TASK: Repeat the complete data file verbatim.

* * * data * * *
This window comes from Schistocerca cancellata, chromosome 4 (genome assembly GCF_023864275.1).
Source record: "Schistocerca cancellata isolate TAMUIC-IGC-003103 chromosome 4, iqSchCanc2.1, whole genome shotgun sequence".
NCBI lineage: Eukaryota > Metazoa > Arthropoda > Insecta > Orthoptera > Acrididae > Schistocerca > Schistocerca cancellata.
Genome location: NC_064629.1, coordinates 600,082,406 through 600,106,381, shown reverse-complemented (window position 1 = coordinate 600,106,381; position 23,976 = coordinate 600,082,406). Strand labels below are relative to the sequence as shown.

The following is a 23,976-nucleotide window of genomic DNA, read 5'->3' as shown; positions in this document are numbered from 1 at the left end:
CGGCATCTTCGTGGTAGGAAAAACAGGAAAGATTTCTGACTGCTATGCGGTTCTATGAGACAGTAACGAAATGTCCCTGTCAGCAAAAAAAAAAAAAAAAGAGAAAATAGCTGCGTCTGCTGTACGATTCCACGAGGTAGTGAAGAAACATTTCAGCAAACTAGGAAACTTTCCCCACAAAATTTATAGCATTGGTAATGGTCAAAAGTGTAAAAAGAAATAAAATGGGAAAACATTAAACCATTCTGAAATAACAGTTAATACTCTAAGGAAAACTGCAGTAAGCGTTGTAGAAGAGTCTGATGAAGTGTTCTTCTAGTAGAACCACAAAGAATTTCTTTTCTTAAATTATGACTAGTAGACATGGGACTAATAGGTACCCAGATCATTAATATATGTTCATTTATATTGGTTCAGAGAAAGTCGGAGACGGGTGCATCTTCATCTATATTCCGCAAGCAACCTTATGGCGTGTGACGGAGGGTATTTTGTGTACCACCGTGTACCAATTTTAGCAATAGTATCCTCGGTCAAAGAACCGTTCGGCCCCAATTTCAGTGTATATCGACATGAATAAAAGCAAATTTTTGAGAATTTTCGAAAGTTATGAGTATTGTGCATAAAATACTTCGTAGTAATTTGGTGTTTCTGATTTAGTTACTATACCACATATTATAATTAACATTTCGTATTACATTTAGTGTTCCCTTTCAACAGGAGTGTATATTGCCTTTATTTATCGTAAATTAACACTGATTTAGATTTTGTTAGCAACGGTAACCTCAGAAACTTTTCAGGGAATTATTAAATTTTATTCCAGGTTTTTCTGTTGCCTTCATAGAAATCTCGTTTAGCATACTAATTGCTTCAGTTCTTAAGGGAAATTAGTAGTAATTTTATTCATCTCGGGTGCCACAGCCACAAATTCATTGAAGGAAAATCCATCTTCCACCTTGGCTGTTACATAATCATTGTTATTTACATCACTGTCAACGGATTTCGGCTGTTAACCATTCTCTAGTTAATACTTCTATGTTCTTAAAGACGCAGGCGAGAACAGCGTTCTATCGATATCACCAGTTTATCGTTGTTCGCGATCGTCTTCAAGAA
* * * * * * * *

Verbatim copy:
This window comes from Schistocerca cancellata, chromosome 4 (genome assembly GCF_023864275.1).
Source record: "Schistocerca cancellata isolate TAMUIC-IGC-003103 chromosome 4, iqSchCanc2.1, whole genome shotgun sequence".
NCBI lineage: Eukaryota > Metazoa > Arthropoda > Insecta > Orthoptera > Acrididae > Schistocerca > Schistocerca cancellata.
Genome location: NC_064629.1, coordinates 600,082,406 through 600,106,381, shown reverse-complemented (window position 1 = coordinate 600,106,381; position 23,976 = coordinate 600,082,406). Strand labels below are relative to the sequence as shown.

The following is a 23,976-nucleotide window of genomic DNA, read 5'->3' as shown; positions in this document are numbered from 1 at the left end:
CGGCATCTTCGTGGTAGGAAAAACAGGAAAGATTTCTGACTGCTATGCGGTTCTATGAGACAGTAACGAAATGTCCCTGTCAGCAAAAAAAAAAAAAAAAGAGAAAATAGCTGCGTCTGCTGTACGATTCCACGAGGTAGTGAAGAAACATTTCAGCAAACTAGGAAACTTTCCCCACAAAATTTATAGCATTGGTAATGGTCAAAAGTGTAAAAAGAAATAAAATGGGAAAACATTAAACCATTCTGAAATAACAGTTAATACTCTAAGGAAAACTGCAGTAAGCGTTGTAGAAGAGTCTGATGAAGTGTTCTTCTAGTAGAACCACAAAGAATTTCTTTTCTTAAATTATGACTAGTAGACATGGGACTAATAGGTACCCAGATCATTAATATATGTTCATTTATATTGGTTCAGAGAAAGTCGGAGACGGGTGCATCTTCATCTATATTCCGCAAGCAACCTTATGGCGTGTGACGGAGGGTATTTTGTGTACCACCGTGTACCAATTTTAGCAATAGTATCCTCGGTCAAAGAACCGTTCGGCCCCAATTTCAGTGTATATCGACATGAATAAAAGCAAATTTTTGAGAATTTTCGAAAGTTATGAGTATTGTGCATAAAATACTTCGTAGTAATTTGGTGTTTCTGATTTAGTTACTATACCACATATTATAATTAACATTTCGTATTACATTTAGTGTTCCCTTTCAACAGGAGTGTATATTGCCTTTATTTATCGTAAATTAACACTGATTTAGATTTTGTTAGCAACGGTAACCTCAGAAACTTTTCAGGGAATTATTAAATTTTATTCCAGGTTTTTCTGTTGCCTTCATAGAAATCTCGTTTAGCATACTAATTGCTTCAGTTCTTAAGGGAAATTAGTAGTAATTTTATTCATCTCGGGTGCCACAGCCACAAATTCATTGAAGGAAAATCCATCTTCCACCTTGGCTGTTACATAATCATTGTTATTTACATCACTGTCAACGGATTTCGGCTGTTAACCATTCTCTAGTTAATACTTCTATGTTCTTAAAGACGCAGGCGAGAACAGCGTTCTATCGATATCACCAGTTTATCGTTGTTCGCGATCGTCTTCAAGAA